I’ll be the first to admit that a starting rotation featuring Ian Snell, Tom Gorzelanny and Oliver Perez would be downright scary this year. The trio has combined to throw 247 innings in 2007, allowing 81 earned runs while striking out 191 batters—good for a 2.95 ERA. By comparsion, Brandon Webb pitched 235 innings in 2006, setting down 178 while compiling a 3.10 ERA. Webb won the Cy Young.
I’m sure if the opportunity presented itself for David Littlefield to go back and re-work the trade that sent Perez and Roberto Hernandez to the New York Mets last July, he’d take it in a heartbeat. Littlefield dealt away a broken down Ollie—a version of the southpaw that was at its lowest possible value.
Still, the return on DL’s trade has turned out to be better than originally expected, I think. Last August, most diehard fans viewed Xavier Nady as nothing more than a platoon player—and some of us still believe that Nady would be best suited for a part-time role.
Unfortunately, it seems as if Nady has other plans. The way he’s playing, Xavier is making every case to be in the lineup on a daily basis. It’s even gotten to the point where I’m penciling Nady into my 2008 batting order.
According to the charts and graphs available on his ESPN scouting report—premium content, subscription required—Nady is a breaking-ball hitter that crushes left-handed pitching. But you don’t need sabermetric analysis to notice that: X is hitting .395 against southpaws this year, .246 against righties. The plain eye sees the difference in his splits.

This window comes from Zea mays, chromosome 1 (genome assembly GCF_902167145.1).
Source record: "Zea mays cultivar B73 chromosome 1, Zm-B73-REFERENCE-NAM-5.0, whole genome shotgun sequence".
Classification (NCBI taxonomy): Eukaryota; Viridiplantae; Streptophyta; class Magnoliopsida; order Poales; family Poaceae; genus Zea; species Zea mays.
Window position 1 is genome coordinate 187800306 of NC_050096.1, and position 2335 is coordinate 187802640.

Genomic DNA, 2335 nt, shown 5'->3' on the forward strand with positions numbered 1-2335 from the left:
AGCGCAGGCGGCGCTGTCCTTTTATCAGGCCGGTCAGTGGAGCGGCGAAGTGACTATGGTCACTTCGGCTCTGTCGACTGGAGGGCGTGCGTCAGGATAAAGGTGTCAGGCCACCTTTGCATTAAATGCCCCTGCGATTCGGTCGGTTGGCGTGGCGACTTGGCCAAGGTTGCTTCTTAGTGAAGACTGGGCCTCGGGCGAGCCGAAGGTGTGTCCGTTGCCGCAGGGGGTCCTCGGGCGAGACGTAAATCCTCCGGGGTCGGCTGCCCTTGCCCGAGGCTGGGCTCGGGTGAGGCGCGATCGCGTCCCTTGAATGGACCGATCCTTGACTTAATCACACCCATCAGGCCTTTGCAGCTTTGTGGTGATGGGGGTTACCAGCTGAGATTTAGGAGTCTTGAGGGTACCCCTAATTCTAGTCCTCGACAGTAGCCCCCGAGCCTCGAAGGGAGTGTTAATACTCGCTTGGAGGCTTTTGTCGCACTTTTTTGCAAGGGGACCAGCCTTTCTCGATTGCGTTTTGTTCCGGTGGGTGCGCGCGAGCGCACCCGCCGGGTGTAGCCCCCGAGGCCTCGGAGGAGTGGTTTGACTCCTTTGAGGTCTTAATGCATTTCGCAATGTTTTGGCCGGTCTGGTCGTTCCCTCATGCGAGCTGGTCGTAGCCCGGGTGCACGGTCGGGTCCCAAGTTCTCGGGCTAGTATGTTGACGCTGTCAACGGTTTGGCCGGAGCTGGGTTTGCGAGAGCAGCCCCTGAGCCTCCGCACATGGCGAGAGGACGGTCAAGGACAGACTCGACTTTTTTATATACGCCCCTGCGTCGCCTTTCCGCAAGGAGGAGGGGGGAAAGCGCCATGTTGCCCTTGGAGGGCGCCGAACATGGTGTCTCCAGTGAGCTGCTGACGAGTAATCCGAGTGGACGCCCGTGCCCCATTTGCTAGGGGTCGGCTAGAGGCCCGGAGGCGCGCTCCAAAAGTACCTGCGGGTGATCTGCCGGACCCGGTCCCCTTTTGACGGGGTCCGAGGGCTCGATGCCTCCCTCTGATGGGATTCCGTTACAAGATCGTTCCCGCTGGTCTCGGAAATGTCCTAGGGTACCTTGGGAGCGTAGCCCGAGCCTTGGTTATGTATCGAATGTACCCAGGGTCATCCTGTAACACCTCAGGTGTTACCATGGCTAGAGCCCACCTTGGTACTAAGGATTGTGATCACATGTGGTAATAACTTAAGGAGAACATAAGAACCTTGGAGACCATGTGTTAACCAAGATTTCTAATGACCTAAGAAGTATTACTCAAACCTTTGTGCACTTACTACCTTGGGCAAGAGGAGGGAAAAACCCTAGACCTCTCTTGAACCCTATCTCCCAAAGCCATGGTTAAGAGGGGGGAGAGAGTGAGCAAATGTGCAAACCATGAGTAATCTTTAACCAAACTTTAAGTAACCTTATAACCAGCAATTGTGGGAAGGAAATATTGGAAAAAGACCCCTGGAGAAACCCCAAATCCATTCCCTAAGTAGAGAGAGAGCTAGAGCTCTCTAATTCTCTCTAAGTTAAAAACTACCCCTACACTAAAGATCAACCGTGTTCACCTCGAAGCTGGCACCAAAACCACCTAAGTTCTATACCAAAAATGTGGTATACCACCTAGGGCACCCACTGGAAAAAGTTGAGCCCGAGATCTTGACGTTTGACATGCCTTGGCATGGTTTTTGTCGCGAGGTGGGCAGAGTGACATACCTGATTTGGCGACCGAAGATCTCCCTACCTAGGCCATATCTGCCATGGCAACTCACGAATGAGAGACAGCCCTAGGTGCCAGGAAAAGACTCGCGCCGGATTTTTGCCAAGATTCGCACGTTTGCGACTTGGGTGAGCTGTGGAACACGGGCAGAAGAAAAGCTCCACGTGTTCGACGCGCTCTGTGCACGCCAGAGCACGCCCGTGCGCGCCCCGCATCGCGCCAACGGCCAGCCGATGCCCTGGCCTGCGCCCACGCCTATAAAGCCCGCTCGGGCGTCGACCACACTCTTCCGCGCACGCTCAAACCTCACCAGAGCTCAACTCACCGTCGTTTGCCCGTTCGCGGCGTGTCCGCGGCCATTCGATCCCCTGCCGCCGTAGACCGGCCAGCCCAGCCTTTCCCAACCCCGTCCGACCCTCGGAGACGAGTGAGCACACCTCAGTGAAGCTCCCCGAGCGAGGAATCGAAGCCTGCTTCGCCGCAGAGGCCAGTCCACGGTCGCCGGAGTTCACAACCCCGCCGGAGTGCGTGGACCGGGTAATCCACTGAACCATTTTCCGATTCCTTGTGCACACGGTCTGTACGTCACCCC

I’ve been one of the loudmouths campaigning for Tracy to use Nady in a strict platoon in right field. The more I look at the stats, though, the less sure I am that the Pirates have a better option than X.
His OPS against right-handed pitching is .760—not stellar, but acceptable by our standards. Better yet, his batting average with runners in scoring position is .345. That’s correct, he actually hits with ducks on the pond. When you consider his spot in the order—Nady often protects Adam LaRoche or Jason Bay—the fact that he’s contributing in big situations becomes that much more important. Obviously our sluggers will see better pitches with a legitimate threat in the on-deck circle.
If you project his numbers out over the course of a full year—he’s played in 52 games, so to cheat, I’m multiplying by three—Nady would hit 33 homers, drive in 114 runs and score 84 times in 552 at-bats. Those figures would turn X into a poor man’s version of Mark Teixeira or Carlos Lee. I’d take it—and you would too.
Granted, this reeks of small sample size. And I haven’t mentioned his outfield defense, which at times has been questionable. (The Stats Geek characterized Nady as average in right.) But still, the more I think about it, the more I like the idea of next year’s lineup being anchored by Bautista, Bay, LaRoche and Nady. You’re a #2 hitter away from a solid top of the order if all goes as planned.
Everything gets shot to hell if Xavier starts to tank. But if you’re the Pirates, what do you have to lose? Run him out there and see what he can do day in and day out. Maybe you’ll be pleasantly surprised for once. Maybe Nady will pan out.
Consider him the X-factor.